House Speaker John Boehner said Tuesday he doesn’t plan to keep passing bills in the House without majority support from the Republican Conference.
“It’s not a practice I would expect to continue long-term,” he told reporters after a closed-door GOP Conference meeting, The Hill reports
Just last week, a Democratic-supported bill passed the House without majority GOP support for the third time this year. The latest bill was the Violence Against Women Act. House Republican leaders tried to steer through a bill of their own on the issue, but 60 of their conference members failed to support it, and Democrats were united in opposition.
“We tried everything we could to get the differences in our conference resolved,” Boehner said. “And the fact is they couldn’t resolve their differences. It was time to deal with this issue, and we did.”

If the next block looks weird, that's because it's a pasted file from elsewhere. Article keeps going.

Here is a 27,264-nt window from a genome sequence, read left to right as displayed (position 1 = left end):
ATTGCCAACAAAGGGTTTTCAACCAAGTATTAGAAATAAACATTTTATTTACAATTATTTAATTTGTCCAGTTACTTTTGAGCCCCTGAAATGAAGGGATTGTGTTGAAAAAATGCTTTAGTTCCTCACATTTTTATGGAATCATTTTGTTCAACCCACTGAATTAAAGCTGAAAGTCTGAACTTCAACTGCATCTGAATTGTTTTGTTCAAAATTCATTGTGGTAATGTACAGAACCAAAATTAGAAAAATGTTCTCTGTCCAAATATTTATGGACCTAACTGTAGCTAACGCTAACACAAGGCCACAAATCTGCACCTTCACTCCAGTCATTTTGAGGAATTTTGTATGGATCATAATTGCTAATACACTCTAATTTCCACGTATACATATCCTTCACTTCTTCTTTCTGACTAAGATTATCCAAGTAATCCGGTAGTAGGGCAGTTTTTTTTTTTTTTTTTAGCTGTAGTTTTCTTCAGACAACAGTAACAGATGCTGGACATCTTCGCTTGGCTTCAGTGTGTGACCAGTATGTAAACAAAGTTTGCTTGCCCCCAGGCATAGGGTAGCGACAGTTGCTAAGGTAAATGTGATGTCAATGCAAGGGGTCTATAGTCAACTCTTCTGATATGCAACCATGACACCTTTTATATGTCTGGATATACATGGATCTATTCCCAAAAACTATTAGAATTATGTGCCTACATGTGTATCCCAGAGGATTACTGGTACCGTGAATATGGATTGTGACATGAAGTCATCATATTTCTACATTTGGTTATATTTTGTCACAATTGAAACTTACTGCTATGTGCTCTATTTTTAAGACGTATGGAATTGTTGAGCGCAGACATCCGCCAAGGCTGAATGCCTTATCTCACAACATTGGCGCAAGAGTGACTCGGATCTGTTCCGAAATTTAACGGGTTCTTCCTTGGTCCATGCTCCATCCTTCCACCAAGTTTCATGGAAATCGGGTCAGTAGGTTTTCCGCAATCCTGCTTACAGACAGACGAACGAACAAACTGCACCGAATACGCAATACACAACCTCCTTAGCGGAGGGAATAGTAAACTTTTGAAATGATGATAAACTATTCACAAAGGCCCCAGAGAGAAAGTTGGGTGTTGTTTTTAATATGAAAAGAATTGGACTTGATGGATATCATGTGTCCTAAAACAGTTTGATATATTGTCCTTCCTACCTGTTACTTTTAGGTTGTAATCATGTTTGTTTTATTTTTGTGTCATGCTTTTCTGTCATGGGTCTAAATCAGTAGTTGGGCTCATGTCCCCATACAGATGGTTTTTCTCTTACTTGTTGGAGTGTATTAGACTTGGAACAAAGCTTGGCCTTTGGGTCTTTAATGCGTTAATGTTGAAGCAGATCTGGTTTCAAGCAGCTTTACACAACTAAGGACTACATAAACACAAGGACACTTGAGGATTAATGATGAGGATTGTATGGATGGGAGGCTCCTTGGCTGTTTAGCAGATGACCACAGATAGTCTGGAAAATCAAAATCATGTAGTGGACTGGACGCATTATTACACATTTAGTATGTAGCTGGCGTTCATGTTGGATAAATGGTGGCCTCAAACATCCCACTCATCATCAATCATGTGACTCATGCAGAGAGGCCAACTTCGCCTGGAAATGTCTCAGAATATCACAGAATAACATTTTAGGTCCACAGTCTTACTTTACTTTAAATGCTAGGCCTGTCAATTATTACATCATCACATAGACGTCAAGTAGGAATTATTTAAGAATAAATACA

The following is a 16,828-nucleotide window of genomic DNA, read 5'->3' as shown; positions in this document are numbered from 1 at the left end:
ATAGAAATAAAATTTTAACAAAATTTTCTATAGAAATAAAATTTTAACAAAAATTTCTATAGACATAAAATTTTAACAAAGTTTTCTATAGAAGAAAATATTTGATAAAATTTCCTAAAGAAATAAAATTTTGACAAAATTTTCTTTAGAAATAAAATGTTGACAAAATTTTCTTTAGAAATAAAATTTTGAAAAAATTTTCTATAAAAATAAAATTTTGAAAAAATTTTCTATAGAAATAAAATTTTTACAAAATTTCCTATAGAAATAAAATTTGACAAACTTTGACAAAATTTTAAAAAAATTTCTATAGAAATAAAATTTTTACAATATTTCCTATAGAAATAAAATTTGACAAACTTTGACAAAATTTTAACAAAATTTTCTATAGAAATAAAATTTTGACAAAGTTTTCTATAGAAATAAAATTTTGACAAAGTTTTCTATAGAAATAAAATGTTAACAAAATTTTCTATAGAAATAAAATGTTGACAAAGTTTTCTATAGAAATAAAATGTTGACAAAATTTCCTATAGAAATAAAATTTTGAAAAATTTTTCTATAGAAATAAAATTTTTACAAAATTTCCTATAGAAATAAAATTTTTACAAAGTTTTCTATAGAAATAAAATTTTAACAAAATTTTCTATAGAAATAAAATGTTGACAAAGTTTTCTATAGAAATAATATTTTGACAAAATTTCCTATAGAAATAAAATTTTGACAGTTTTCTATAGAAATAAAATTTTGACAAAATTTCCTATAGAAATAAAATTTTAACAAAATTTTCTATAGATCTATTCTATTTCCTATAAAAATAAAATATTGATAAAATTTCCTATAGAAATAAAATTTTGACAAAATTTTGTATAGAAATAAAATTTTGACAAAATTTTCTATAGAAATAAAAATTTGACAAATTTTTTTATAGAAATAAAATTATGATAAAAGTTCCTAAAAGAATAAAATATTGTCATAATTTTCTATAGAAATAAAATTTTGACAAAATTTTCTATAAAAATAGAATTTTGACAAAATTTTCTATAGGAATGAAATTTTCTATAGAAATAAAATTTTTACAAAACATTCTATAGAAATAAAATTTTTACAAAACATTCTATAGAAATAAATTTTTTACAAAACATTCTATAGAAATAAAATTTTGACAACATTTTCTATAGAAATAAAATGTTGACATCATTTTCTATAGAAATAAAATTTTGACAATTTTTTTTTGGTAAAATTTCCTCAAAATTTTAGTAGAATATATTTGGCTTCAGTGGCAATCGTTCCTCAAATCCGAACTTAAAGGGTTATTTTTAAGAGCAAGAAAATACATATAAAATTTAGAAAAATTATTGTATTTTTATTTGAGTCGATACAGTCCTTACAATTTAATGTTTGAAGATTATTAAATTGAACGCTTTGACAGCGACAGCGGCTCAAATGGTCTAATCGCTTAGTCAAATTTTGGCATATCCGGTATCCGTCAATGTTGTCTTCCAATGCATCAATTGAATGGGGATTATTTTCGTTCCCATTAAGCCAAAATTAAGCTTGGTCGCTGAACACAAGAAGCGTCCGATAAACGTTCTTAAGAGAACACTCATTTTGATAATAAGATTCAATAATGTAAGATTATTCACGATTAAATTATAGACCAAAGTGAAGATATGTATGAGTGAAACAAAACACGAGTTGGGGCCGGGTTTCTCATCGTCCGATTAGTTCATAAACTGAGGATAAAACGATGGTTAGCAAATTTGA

In January, the House also passed the fiscal-cliff agreement and a Superstorm Sandy relief bill without majority Republican support.
Boehner has never pledged to follow the "Hastert Rule," named after former Speaker Dennis Hastert, the Illinois Republican who would only bring bills to the floor supported by “a majority of the majority.”
Instead, Boehner has promised to let the House “work its will.” But Boehner’s conservative critics, some of whom have openly talked about challenging his speakership, aren’t too happy with the Democratic-backed bill that have been moving through the House.
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